Plaintiffs maintain that the rule's purpose is to insure "that discovery regarding expert witnesses will be completed no later than 60 days before the date on which the trial court reasonably anticipates the trial will commence." The language of the rule, however, presents no obstruction to the imposition of a disclosure schedule in a case which is not necessarily approaching the 60-day period before trial. (107 Ill. 2d R. 220(b)(1).) We find nothing in the rule's language restricting the time for barring a witness to the eve of trial. As part of the court's function in pretrial proceedings and in preparing all parties for a fair and efficient trial, Rule 220 authorizes the trial court to schedule disclosure prior to the eve of trial and to bar the testimony of any expert not disclosed under that schedule.
The trial court here had the authority to impose the disclosure schedule. It also had the authority to bar additional experts after finding that plaintiffs failed to act in good faith to reasonably ascertain the identity of an expert and obtain from him an opinion upon which he might be requested to testify.
In support of their argument that the court lacked the authority to bar their expert, plaintiffs also rely upon the Rule 220 provision that "the identity of an expert . . . must be disclosed by that party either within 90 days after the substance of the expert's opinion first becomes known to that party or his counsel or, if the substance of the expert's opinion is then known, at the first pretrial conference in the case, whichever is later." Plaintiffs' construction of the 90-day provision would permit litigants to purposely avoid learning the substance of the expert's opinion in order to extend the time in which they must identify the expert and his opinion.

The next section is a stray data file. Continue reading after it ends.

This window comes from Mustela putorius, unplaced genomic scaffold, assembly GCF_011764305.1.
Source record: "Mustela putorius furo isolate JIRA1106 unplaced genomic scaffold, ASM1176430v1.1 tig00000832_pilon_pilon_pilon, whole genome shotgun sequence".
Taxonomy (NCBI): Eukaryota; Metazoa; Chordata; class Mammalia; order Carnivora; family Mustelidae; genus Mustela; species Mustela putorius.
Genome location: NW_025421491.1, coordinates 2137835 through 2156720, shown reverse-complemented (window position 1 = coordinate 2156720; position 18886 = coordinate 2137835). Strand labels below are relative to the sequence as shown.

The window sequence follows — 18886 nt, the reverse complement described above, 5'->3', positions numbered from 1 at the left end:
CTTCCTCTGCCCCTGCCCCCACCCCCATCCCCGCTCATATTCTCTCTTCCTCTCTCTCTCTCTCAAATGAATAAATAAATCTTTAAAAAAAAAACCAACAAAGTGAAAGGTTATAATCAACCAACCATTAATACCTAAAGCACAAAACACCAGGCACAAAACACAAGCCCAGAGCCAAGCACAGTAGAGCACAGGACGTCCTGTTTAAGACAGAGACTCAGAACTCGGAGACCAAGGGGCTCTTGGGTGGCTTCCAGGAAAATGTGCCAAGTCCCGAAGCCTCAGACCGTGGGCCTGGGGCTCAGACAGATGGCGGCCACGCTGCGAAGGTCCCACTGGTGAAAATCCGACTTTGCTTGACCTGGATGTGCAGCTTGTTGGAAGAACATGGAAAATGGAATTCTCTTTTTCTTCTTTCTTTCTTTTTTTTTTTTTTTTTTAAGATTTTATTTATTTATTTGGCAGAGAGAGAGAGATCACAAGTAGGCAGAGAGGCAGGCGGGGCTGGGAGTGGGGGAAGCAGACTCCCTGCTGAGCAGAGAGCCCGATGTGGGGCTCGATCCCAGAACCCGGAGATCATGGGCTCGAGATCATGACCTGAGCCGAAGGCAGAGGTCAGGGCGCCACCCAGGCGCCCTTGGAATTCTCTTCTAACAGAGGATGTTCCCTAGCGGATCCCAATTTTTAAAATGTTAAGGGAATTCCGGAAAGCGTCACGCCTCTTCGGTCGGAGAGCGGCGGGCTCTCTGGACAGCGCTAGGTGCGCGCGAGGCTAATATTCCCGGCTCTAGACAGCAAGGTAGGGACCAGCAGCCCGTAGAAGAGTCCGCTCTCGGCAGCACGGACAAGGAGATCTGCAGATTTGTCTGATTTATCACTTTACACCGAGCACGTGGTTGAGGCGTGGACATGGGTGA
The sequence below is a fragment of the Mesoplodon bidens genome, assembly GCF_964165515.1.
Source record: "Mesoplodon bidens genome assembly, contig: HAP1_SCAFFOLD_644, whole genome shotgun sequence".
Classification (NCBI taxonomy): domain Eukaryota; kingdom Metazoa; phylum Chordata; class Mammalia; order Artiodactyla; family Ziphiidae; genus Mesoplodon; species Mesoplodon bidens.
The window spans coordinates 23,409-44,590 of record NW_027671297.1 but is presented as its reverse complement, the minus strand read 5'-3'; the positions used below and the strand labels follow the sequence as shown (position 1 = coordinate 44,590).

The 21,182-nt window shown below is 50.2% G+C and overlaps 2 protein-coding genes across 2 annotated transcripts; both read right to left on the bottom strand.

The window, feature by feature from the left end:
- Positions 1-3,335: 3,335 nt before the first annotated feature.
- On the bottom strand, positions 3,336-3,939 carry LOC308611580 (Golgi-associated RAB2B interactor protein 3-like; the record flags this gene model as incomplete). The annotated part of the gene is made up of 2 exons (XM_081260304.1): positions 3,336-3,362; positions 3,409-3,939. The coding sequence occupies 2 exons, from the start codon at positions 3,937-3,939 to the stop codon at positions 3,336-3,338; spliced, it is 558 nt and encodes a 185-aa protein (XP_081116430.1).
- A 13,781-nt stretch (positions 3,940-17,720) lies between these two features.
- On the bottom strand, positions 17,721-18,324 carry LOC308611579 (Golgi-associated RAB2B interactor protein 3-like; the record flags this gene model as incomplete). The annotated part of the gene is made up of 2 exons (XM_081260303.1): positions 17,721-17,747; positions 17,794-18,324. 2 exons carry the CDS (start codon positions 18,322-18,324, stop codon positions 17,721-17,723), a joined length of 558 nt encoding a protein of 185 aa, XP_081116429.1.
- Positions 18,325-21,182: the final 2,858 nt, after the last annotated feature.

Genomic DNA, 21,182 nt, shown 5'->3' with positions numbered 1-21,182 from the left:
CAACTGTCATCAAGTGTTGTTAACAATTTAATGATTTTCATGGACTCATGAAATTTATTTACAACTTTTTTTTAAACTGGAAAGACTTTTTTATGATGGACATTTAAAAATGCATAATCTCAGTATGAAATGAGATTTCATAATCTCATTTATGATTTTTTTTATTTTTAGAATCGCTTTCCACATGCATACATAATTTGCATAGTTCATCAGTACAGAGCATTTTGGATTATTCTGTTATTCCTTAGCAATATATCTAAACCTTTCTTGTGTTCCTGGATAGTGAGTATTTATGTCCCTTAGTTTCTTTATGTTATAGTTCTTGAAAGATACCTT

Plaintiffs next contend that, even if the trial court had the proper authority, it abused its discretion in barring the testimony of Dr. Pomerantz. Rule 220 provides that "[failure] to make the disclosure required by this rule or to comply with the discovery contemplated herein will result in disqualification of the expert as a witness." (107 Ill. 2d R. 220(b)(1).) A litigant's failure to comply with a court order imposing an affirmative obligation to disclose experts warrants the disqualification of the expert whose opinion is offered in opposition to a motion for summary judgment. ( James v. Yasunaga (1987), 157 Ill. App. 3d 450, 510 N.E.2d 531; see also Phelps v. O'Malley (1987), 159 Ill. App. 3d 214, 511 N.E.2d 974.) Moreover, the imposition of sanctions under Rule 219(c) for failure to comply with orders under Rule 220 is within the discretion of the trial court. (Fischer v. G & S Builders (1986), 147 Ill. App. 3d 168, 497 N.E.2d 1022.) Its judgment will not be disturbed on review absent a clear showing of abuse of discretion. James v. Yasunaga (1987), 157 Ill. App. 3d 450, 510 N.E.2d 531; see also Johanek v. Ringsby Truck Lines, Inc. (1987), 157 Ill. App. 3d 140, 509 N.E.2d 1295.
Under the circumstances presented here, we find no abuse of discretion. While Rule 220 was not devised as a means of forcing litigants to use an expert witness, or as a means of blocking the parties' right to a trial, the ...